Saturday, February 7, 2009

Sanctified Snake Oil and Anti-Cultism

AntiCultControversies : Message: Sanctified Snake Oil and Anti-Cultism:

"There is an article (and also a book by the same title) by Susan Sarnoff entitled Sanctified Snake Oil that is about what can happen when advocates of various causes get carried away and distort things to fit a cause. Sarnoff makes no mention of cults or anti-cultism, but what she wrote seems to fit some of what I see going on in some circles. I posted the article in the Files section of this list serv if anyone is interested in reading the full article. Here is how Sarnoff describes the “Snake Oil Paradigm”:

****begin quote (Sarnoff, Sanctified Snake Oil, p. 397, 1999, Families in Society: The Journal of Contemporary Human Services)


1. Frame the subject so that it cannot be opposed.

2. Once the issue is defined, stretch the concept as broadly as possible in order to:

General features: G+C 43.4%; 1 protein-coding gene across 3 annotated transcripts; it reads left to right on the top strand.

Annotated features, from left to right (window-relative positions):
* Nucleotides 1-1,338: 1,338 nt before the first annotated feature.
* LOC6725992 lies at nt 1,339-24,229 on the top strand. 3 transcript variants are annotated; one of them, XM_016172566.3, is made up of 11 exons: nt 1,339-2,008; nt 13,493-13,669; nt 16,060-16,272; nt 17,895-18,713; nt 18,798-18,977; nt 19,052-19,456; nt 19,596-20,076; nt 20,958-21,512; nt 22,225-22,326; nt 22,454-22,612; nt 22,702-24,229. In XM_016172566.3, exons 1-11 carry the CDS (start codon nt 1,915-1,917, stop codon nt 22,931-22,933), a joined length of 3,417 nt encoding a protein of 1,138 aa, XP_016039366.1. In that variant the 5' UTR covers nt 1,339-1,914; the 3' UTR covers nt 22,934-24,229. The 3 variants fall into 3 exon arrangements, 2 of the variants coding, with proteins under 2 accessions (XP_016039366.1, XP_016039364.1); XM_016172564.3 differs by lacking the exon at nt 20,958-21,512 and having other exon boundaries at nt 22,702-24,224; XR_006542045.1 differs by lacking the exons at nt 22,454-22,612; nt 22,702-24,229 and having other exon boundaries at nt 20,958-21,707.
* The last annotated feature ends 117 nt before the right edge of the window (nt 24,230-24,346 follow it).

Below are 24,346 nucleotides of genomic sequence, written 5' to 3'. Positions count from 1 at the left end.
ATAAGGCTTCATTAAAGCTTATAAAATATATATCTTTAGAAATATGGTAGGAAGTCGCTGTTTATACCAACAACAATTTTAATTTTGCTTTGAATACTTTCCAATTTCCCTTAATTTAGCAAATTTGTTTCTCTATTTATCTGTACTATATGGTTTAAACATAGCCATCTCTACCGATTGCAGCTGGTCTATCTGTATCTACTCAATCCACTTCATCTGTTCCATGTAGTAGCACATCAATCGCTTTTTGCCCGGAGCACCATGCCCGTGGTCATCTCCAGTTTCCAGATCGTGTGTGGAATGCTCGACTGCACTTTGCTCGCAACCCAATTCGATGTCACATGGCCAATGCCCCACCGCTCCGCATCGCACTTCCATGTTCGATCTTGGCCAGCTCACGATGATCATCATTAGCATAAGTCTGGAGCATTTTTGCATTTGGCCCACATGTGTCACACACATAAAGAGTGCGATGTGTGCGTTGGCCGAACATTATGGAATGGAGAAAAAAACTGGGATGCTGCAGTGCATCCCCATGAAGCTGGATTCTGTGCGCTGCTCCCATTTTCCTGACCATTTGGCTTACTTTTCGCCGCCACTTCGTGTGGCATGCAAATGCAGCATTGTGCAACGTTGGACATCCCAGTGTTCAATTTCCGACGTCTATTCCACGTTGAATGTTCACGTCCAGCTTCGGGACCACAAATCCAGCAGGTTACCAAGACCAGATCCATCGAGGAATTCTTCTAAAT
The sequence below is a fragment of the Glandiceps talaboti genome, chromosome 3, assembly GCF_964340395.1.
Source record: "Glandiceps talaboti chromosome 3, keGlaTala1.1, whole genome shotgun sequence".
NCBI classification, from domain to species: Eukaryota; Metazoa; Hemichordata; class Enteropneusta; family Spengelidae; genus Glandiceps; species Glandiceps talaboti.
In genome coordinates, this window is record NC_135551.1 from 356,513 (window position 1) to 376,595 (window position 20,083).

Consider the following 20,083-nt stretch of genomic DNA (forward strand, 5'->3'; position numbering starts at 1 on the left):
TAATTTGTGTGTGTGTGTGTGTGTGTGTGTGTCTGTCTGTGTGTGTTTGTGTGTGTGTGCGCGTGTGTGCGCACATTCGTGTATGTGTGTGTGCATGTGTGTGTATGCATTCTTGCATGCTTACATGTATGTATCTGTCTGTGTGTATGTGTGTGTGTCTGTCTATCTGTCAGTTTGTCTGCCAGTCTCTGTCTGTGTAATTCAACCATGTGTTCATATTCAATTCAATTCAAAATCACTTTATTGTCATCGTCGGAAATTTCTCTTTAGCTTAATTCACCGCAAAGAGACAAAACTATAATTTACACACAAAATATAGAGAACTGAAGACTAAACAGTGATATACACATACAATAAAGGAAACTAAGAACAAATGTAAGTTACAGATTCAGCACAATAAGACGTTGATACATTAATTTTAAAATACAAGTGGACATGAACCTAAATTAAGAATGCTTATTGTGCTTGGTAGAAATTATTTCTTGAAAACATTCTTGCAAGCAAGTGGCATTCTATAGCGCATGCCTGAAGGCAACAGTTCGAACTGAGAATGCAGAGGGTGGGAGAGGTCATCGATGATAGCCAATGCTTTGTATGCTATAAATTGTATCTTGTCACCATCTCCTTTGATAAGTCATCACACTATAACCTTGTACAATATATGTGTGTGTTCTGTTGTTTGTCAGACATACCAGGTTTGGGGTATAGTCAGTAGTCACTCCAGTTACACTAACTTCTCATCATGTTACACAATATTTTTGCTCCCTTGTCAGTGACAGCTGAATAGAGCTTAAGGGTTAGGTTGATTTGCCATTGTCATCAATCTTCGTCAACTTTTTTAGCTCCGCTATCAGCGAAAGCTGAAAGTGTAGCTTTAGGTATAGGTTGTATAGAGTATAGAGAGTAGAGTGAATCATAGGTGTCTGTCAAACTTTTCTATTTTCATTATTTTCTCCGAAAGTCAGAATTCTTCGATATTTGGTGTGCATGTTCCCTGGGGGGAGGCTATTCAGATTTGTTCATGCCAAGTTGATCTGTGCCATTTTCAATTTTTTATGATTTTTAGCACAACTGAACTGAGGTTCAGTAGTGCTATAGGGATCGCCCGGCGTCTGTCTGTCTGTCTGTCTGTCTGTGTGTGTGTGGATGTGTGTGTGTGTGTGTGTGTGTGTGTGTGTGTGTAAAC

a.) Increase the size of the “target” group;
b.) Make the problem appear to be universal;
c.) Make the problem appear to be of crisis proportions.

3. Consider anyone who resists identification with the target group to be “in denial,” in order to:
a.) Define all “sufferers” as in need of “treatment;”
b.) Make treatment seem more effective because many of the treated will not suffer from the problem or will have a mild, easily treatable degree of the problem, and non-improvement can be blamed on denial.

4. Identify “poster children” who “suffer” from the problem but are appealing to the public (e.g., completely innocent and in no way responsible for their circumstances).

5. Use anecdotal evidence (preferably about “poster children”) and single, dramatic cases to publicize the problem.

6. Use biased or “cooked” data — if forced to present any statistical proof of the problem.

7. Confuse goals and processes.

8. Confuse satisfaction with effectiveness.

9. Ignore unintended consequences and never admit that they might emanate from the “solution.”

10. If criticized for any of the above, attack the opponents instead of their positions.



1. Write “human interest” stories on single, extreme cases, suggesting that they are “typical” of the problem.

2. Publish statistics without consulting source data or confirming accuracy.

3. Oversimplify complex issues and policies.

4. Publish the results of research studies without discussing the methodology of the research (e.g., samples, controls).

5. “Bury” corrections and retractions in back pages and small print.

End quote********

Sound familiar, anyone?


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